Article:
The $500-million loan, to be used for the government’s budgetary support, is part of ADB’s $3-billion fund alloted for developing countries such as the Philippines.

“The fund is for assisting developing member countries facing problems in the wake of the global recession,” Guinigundo told reporters.

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ADB sets aside $4.3B in aid for RP

Institution hopes to make dent on poverty.

MANILA, Philippines – The Asian Development Bank has earmarked at least $4.3 billion in aid for the Philippines through 2012 to push the domestic economy to a “sustained high-growth path.”

Neeraj K. Jain, ADB’s country director for the Philippines, said in a briefing that disbursements for 2009 alone would likely exceed $1.3 billion.

“Normally, the ADB [releases] $400 million to $600 million yearly,” Jain said. “This year’s amount is more than double the usual as the country feels the impact of global economic developments.”

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ADB says RP growth to decelerate further

 

The Philippine economy is likely to decelerate this year, before picking up slightly in 2010, as weak global demand for the country’s goods and services slows down consumption and investment, the Asian Development Bank (ADB) said in a new major report released Tuesday.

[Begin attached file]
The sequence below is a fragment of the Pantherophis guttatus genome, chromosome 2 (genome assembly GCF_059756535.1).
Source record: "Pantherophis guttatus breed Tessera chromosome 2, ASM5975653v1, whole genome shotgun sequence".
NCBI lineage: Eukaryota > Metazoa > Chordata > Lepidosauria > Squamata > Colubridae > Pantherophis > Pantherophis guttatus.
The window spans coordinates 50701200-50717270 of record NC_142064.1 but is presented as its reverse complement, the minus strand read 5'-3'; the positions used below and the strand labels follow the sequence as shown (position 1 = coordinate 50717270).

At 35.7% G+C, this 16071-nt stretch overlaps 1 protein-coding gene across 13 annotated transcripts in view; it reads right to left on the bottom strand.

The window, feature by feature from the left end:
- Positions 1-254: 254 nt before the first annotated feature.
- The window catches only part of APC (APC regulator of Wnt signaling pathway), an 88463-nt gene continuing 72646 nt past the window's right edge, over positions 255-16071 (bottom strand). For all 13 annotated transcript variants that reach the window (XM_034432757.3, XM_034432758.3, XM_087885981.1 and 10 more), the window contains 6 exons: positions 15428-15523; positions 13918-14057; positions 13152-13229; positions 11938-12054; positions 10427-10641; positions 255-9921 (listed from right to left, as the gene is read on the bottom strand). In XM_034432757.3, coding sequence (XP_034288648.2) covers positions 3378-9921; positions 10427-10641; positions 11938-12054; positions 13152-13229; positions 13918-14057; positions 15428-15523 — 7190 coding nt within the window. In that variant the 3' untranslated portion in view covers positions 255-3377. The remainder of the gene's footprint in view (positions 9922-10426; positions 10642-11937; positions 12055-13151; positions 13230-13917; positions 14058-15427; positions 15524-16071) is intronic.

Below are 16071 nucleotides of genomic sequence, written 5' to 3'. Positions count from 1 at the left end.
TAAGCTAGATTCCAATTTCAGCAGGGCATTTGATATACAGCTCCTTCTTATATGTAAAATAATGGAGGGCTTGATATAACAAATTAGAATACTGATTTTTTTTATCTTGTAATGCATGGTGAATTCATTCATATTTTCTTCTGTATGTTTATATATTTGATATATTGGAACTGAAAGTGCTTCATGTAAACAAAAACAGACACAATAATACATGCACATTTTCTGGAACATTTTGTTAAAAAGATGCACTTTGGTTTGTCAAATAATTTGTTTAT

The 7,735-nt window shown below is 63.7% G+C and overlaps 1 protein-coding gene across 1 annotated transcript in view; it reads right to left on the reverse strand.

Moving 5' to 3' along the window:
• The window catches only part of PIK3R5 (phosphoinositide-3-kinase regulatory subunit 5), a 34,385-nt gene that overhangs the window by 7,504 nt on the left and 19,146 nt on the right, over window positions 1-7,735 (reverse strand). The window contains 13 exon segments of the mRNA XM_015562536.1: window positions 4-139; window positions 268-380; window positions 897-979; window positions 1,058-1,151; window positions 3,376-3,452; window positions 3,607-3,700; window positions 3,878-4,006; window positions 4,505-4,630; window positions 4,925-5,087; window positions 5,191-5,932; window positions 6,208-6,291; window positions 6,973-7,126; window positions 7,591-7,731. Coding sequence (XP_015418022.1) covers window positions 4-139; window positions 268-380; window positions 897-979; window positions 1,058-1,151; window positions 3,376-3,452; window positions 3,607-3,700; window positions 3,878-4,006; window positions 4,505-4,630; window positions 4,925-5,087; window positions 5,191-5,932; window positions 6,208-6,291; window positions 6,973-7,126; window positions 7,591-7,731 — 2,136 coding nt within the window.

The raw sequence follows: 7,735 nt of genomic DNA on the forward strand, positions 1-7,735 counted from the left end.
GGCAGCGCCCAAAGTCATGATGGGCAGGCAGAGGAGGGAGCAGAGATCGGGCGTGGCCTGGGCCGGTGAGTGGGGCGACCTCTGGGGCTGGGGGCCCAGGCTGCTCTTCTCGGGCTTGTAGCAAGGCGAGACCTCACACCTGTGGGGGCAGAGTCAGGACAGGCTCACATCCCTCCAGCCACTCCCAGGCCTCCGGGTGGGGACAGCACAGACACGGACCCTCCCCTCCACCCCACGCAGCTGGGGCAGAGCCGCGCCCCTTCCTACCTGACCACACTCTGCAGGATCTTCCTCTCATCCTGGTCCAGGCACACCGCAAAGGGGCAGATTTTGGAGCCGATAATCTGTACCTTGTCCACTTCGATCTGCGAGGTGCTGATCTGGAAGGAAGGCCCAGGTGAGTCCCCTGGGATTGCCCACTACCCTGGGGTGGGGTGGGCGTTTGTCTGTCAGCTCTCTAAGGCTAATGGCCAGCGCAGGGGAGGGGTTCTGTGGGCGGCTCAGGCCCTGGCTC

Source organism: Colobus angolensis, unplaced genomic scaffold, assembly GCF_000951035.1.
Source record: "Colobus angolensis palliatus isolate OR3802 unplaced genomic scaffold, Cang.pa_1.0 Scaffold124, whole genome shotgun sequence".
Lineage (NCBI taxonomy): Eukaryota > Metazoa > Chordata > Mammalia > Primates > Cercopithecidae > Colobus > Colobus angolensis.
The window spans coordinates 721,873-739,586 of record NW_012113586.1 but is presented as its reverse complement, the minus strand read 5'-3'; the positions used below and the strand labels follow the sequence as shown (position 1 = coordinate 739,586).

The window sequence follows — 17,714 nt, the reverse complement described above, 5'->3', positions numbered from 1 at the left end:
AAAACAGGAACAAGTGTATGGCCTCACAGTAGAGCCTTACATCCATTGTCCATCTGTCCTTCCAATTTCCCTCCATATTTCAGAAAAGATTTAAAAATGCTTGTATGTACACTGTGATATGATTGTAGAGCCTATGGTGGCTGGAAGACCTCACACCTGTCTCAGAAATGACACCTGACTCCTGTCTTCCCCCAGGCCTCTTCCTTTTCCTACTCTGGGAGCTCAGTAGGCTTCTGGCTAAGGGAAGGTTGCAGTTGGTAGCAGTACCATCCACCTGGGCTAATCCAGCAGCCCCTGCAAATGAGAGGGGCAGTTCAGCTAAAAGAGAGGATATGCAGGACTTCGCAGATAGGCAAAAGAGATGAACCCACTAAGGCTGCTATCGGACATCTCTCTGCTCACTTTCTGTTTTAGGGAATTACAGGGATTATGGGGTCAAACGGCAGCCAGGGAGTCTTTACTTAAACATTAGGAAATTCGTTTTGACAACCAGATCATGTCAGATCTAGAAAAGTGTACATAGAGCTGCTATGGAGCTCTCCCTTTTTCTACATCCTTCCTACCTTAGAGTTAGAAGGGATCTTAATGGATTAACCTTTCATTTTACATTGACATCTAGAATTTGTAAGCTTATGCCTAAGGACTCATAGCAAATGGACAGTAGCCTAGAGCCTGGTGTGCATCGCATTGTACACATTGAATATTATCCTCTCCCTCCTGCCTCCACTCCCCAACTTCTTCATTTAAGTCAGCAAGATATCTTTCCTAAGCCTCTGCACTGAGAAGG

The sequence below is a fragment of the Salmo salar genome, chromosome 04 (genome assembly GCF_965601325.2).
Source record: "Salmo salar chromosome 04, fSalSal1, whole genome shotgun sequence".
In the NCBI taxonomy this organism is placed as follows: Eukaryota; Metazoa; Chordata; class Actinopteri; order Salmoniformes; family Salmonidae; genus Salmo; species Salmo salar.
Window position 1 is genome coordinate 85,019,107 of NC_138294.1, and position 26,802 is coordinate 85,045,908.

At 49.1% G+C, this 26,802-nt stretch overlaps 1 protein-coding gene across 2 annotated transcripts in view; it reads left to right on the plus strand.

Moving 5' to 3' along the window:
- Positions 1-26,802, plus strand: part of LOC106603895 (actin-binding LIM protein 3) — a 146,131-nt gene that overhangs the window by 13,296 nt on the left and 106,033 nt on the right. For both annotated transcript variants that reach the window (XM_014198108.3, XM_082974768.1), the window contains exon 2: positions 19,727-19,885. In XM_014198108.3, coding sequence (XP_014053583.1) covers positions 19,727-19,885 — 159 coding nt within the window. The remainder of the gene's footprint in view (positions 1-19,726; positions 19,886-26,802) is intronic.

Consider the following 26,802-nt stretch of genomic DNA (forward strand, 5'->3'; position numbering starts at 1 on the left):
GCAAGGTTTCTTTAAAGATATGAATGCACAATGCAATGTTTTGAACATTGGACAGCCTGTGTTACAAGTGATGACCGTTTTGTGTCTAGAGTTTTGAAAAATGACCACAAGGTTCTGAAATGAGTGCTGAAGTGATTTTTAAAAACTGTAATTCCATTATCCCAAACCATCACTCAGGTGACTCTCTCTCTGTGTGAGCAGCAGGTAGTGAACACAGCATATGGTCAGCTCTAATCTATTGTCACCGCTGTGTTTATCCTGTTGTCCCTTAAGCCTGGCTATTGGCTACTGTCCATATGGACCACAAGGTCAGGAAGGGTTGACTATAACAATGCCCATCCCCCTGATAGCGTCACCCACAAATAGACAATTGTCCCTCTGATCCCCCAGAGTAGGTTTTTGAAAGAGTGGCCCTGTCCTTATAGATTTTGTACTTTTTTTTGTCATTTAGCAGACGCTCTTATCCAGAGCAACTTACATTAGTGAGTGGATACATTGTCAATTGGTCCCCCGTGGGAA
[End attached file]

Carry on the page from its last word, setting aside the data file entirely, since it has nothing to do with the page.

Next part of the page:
ADB’s flagship annual economic publication, Asian Development Outlook 2009 (ADO 2009) predicts the country’s economy is likely to expand by 2.5 percent this year -–down from 4.6 percent in 2008 and 7.2 percent in 2007. It forecasts that the economy will recover slightly to 3.5 percent in 2010, assuming that the global economy and trade pick up late next year.

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ADB blacklists 41 firms, 38 persons for corruption

The Asian Development Bank (ADB) sanctioned 41 firms and 38 individuals last year for corruption but did not provide the names of those it penalized, the lender said in a posting on its Web site.

In a report from the bank’s Integrity Division, the ADB said 552 firms and individuals have been banned from working for the ADB since it began investigating corruption allegations in 1998.

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Gender issue least of RP’s problems

THE Philippines’ gender equality and women empowerment have improved despite sporadic reports of discrimination, a joint study of the Asian Development Bank and other multilateral institutions reveals.

“There is no doubt that the Philippines compares favorably with other countries in the region when it comes to gender issues. But the study identifies a number of issues that need further attention,” said Karin Schelzig Bloom, a Social Sector specialist at the Asian Development Bank.

In the study “Paradox and Promise in the Philippines: A Joint Country Assessment,” the country is reported to have enacted laws that protect and promote women’s rights; however, the focus must now be on implementation.

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Lake Taal as water source for Manila

 

Lake Taal as water source for Manila

Lake Taal as water source for Manila

The late Enrique Zobel suggested tapping Lake Taal for the water needs of the rapidly growing population of Metro Manila. To this day, decades after the suggestion was made, we still face the specter of water shortage with the advent of summer.

 

Zobel’s suggestion seems logical and practical. The water from Taal is unpolluted and will require minimal treatment.